Individual Bankruptcy Vs. Joint Bankruptcy: Options for Married Couples in Ohio

Individual Bankruptcy Vs.…
You and your spouse may be looking at your finances and your growing debts. While you are ready to begin the process of filing for bankruptcy, there are options for married couples in Ohio to file for individual or joint bankruptcy. But what is your best option? The Jones Law Firm can help guide you through the process.

Chapter 7 or Chapter 13 Bankruptcy

Chapter 7 bankruptcy, also known as “straight” bankruptcy, is the liquidation of assets. To qualify for Chapter 7, you must pass the “means” test which looks at your yearly income, disposable income and unsecured debts, and the circumstances of your case. If you do not pass the means test for Chapter 7, you may still qualify for Chapter 13. Chapter 13 bankruptcy allows an individual to propose a plan to repay creditors over three to five years and in most cases, will allow you to pay your unsecured creditors only a fraction of what is owed. For most Ohio couples, Chapter 7 bankruptcy will be your most likely option. But if you and your spouse have too large of an income, you may have no choice but to file Chapter 13. Once you determine which form of bankruptcy you wish to file for, determine if you would be filing individually or as a couple.

Individual Versus Joint Bankruptcy Filing

There are several factors you need to consider in your joint or individual filing. Debt: Because Ohio is an “equitable distribution” state, by filing jointly for bankruptcy, you and your spouse’s jointly-held marital debts and your individual, separate debts will be eliminated. But, if you decide to file as an individual, your share of joint debts and your separate debts will be eliminated but your spouse will still be responsible for his or her share of the debts and his or her individual debts. Exemptions: Under federal and Ohio laws, if you file for Chapter 7 bankruptcy, there is a list of exempt items you do not have to liquidate under the code. Items may include your car, home, pensions, public benefits, etc. By filing jointly, you get double the exemptions. But, if one person has a larger amount of non-exempt separate property, it may be in your best interest to file separately as the non-filing spouses’ separate property won’t be included in the bankruptcy filing. Cost: Fees for filing joint or individually are the same, so by filing jointly, you may save yourself money by not having to come back to an attorney again to file. Not only is it a financial saving, but it also saves you time and allows you to get started on your clean-slate financial future faster. If you and your spouse live in Columbus, Reynoldsburg, Millersport, or the Central Ohio area and are seeking legal advice on filing for bankruptcy, you need to call the Jones Law Firm today.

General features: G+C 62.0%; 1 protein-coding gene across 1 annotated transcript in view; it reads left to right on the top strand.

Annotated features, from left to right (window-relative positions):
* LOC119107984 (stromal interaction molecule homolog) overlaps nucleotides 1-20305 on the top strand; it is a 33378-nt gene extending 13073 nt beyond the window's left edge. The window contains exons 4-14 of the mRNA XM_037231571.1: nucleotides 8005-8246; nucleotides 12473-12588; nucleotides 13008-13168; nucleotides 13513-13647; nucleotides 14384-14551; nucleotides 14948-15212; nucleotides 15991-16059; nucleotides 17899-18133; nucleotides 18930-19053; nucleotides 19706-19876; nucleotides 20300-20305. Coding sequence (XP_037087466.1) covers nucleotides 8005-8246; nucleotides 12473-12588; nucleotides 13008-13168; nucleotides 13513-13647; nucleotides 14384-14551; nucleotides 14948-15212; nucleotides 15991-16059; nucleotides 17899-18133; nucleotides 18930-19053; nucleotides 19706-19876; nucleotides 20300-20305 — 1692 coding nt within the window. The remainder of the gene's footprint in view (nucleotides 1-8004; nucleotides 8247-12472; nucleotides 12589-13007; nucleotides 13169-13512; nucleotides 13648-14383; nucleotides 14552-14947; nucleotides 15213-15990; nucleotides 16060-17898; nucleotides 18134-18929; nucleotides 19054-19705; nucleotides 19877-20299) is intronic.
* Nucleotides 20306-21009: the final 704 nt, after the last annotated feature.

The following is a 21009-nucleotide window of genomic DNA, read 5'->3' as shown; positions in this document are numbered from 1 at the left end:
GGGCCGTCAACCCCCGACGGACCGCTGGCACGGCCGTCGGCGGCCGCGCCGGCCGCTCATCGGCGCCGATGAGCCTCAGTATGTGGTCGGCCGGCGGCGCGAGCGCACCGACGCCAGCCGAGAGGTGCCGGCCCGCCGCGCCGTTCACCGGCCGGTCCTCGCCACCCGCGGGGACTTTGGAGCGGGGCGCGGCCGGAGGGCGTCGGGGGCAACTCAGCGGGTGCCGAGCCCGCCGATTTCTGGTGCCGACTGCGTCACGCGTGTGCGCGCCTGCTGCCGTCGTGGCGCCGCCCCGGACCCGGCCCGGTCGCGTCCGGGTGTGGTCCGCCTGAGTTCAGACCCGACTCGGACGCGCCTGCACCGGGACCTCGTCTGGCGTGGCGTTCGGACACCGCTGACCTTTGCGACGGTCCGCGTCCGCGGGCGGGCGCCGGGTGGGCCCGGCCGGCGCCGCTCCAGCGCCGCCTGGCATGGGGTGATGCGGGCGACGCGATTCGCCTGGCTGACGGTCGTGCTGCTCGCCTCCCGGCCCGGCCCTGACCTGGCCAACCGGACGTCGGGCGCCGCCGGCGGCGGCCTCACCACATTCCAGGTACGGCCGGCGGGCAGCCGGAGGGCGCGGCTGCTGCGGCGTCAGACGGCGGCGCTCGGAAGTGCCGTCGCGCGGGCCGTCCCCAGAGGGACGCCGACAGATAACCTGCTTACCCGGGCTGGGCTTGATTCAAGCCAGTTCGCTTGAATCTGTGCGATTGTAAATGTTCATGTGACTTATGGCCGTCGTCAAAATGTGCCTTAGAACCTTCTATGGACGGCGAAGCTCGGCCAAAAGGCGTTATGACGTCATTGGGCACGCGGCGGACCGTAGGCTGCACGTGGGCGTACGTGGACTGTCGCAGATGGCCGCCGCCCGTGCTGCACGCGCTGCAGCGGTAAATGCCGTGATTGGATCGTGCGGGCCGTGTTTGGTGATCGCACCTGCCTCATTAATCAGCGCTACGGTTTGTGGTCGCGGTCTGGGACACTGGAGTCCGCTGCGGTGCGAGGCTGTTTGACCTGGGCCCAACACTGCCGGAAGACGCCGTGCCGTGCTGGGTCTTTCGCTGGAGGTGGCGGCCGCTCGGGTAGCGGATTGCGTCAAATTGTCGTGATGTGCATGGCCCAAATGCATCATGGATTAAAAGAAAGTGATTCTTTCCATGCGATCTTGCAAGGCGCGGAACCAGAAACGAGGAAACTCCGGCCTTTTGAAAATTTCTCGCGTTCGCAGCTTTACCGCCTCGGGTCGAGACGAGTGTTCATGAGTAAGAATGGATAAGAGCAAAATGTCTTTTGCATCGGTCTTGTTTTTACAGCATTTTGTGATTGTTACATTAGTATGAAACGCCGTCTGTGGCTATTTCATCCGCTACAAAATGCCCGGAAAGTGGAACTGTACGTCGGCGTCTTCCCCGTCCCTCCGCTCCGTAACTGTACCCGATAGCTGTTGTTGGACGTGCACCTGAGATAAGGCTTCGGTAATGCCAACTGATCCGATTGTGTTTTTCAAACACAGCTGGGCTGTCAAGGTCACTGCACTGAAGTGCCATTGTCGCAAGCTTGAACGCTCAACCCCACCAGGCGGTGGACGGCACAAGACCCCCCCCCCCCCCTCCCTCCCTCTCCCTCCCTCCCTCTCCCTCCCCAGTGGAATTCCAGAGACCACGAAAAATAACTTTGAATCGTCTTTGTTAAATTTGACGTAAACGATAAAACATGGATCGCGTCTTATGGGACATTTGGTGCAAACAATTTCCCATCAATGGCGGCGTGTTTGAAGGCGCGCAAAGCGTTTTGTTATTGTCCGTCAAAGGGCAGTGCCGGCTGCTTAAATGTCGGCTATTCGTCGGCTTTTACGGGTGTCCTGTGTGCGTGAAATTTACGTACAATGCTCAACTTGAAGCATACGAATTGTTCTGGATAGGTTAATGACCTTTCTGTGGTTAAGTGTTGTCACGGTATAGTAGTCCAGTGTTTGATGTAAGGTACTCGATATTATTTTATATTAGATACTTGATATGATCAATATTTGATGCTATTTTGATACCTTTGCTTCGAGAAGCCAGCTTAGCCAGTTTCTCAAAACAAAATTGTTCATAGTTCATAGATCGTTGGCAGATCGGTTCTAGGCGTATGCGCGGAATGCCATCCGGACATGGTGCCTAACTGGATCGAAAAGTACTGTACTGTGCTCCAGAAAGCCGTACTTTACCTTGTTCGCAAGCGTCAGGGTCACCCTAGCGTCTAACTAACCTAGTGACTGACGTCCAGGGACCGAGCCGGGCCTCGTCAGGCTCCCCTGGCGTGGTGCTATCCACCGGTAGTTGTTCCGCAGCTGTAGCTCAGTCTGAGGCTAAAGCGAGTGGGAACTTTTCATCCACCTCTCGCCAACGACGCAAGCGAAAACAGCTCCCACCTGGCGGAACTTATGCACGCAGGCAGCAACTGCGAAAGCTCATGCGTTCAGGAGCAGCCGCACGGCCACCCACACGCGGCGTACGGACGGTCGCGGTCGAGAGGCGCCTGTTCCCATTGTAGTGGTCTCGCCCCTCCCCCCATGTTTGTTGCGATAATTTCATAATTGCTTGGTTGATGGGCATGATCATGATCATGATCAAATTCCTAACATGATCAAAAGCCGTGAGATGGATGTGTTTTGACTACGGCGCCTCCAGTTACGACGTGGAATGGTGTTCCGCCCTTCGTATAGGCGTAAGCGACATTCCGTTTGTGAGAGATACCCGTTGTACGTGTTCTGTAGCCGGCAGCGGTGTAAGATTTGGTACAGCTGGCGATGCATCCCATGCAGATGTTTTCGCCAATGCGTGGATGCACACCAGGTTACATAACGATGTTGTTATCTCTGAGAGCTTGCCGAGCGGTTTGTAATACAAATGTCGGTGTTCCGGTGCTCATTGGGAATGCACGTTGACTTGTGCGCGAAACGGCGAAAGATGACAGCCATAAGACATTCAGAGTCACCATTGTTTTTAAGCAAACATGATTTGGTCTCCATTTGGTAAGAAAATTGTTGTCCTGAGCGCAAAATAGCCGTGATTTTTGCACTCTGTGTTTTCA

Free Consultation with a Bankruptcy Attorney

Not only is debt a stressor in your everyday life, but it can also be stressful for your marriage. If you and your spouse are experiencing financial distress or the burden of debts you cannot pay, contact The Jones Law Firm for a free consultation about how we can help and whether Chapter 7 or Chapter 13 bankruptcy is right for you. With offices in Reynoldsburg, Ohio, The Jones Law Firm works with clients in and around Columbus and throughout central Ohio.

Michael Ryan Jones

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Michael Ryan Jones is committed to assisting individuals facing financial distress. He has helped hundreds of clients achieve a financial fresh start by filing either Chapter 7 or Chapter 13 bankruptcy. When you hire The Jones Law Firm, you can be assured that Michael will personally assist you every step of the way.

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